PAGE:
GlobalEuroNet will not look only at Europe. Battilossi hopes that some of its messages will have wider resonance. One of its aims is to find out just how much difference the European Union – under its various titles since the Treaty of Rome in 1957 – has made. What would European trade patterns be like without 50 years of the EU? Would trade barriers have dwindled even without it? The answer, Battilossi says, will tell policy-makers a lot about the possible effects of proposed economic unions in Asia and Latin America.
Economic history works on a long timescale and is only now getting to grips with issues such as the end of communism in Eastern Europe. But as Battilossi sees it, the long view has a lot to offer leaders in these countries. “When they came into existence after the First World War,” he says, “these countries were economically protectionist and institutionally weak. They were politically volatile, had unstable governments and were prone to high inflation. Today, some of these countries have started joining in with globalization but still have weak governments and institutions, and may give in to the temptation of backlashing against globalization. Perhaps our comparative research will produce some economic history that they can learn from.”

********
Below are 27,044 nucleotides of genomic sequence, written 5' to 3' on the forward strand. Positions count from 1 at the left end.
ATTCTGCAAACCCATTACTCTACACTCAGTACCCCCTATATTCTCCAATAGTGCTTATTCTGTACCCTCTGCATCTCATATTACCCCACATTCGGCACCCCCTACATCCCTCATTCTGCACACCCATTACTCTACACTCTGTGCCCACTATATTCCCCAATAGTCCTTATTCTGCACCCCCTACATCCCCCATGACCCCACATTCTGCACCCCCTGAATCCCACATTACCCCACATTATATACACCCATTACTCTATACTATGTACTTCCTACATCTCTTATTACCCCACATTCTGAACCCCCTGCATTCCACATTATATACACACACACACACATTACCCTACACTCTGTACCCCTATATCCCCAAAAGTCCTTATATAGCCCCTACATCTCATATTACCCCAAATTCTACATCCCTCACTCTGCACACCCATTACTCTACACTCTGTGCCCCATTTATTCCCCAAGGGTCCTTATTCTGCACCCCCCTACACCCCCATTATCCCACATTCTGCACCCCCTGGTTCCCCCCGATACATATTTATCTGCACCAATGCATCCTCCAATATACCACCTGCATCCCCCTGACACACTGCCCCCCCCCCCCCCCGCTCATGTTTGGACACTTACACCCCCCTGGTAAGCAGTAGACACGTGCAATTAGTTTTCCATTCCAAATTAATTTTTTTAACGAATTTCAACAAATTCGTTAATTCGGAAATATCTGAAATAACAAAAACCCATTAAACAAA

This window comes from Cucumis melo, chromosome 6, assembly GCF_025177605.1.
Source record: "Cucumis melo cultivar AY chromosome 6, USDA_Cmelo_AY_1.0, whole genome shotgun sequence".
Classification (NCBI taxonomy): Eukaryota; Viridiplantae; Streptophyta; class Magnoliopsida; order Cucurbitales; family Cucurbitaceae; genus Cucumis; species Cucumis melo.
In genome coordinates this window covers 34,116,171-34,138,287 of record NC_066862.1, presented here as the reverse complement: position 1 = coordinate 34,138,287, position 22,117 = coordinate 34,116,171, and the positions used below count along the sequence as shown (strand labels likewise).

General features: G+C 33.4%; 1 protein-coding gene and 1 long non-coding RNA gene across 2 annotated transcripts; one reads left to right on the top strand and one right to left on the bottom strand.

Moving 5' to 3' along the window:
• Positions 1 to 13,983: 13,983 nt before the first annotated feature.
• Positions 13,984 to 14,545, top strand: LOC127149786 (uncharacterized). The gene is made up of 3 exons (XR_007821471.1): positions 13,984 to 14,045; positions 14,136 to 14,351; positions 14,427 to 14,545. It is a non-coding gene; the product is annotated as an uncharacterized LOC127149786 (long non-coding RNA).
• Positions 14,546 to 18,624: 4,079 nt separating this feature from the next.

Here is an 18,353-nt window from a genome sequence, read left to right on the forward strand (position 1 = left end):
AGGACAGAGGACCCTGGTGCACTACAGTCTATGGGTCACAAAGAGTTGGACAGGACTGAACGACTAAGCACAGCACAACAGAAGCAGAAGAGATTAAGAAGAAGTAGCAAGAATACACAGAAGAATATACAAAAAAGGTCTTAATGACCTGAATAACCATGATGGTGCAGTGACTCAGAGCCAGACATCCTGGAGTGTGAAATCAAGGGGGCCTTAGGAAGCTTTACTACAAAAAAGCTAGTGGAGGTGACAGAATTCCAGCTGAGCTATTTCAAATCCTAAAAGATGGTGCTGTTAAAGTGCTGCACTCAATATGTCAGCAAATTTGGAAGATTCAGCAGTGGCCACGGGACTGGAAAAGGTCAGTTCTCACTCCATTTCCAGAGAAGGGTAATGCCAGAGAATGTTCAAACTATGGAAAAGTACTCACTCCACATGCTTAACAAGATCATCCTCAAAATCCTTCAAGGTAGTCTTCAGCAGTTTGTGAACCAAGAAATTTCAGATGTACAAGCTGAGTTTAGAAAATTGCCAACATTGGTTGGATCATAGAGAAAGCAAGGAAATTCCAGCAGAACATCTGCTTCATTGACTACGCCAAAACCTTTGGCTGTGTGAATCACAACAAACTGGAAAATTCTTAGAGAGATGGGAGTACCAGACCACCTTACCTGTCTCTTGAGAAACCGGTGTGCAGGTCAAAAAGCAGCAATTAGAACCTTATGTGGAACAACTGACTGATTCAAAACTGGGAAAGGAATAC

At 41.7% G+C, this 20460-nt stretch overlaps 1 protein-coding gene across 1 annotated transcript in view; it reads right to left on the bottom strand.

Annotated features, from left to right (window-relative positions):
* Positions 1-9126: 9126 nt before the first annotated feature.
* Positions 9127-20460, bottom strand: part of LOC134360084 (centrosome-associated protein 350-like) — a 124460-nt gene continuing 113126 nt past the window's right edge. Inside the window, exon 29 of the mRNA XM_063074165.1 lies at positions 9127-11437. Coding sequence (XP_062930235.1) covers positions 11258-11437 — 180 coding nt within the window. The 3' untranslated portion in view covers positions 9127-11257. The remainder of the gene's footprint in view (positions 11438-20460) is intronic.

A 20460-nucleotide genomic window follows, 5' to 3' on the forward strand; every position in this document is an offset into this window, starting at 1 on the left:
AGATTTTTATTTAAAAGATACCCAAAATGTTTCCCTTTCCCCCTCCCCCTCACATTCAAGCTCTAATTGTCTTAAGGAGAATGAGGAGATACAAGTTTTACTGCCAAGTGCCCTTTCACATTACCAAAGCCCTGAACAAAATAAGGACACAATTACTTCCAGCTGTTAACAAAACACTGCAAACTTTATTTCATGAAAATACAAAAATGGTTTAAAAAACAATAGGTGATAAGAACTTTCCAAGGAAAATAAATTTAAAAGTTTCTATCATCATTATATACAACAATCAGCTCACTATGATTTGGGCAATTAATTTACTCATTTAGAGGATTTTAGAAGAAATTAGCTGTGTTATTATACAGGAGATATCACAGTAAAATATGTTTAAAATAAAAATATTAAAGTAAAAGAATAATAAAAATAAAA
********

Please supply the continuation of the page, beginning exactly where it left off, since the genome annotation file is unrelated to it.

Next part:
EuroGlobalNet’s emphasis is on setting and raising standards in economic history research. It runs workshops on data and methodology to allow the best approaches to become more widely known.
The research supported by GlobalEuroNet falls into three main areas. They are the political economy of globalization, with an emphasis on trade, migration and social cohesion; economic integration and interdependence; and globalization, growth and productivity, stressing technological change, human capital and the diffusion of knowledge.
The amount of cash needed to obtain all this wisdom is impressively small. The Network itself has an annual budget of only €115,000. Some major European countries including France, Italy and the United Kingdom have yet to get involved, and persuading them to join in is another of the Network’s ambitions. But Battilossi says that this modest sum is allowing researchers to release far larger amounts from national funding agencies. GlobalEuroNet researchers from the 12 countries that have joined so far are holding workshops and setting up collaborations which would not exist without it.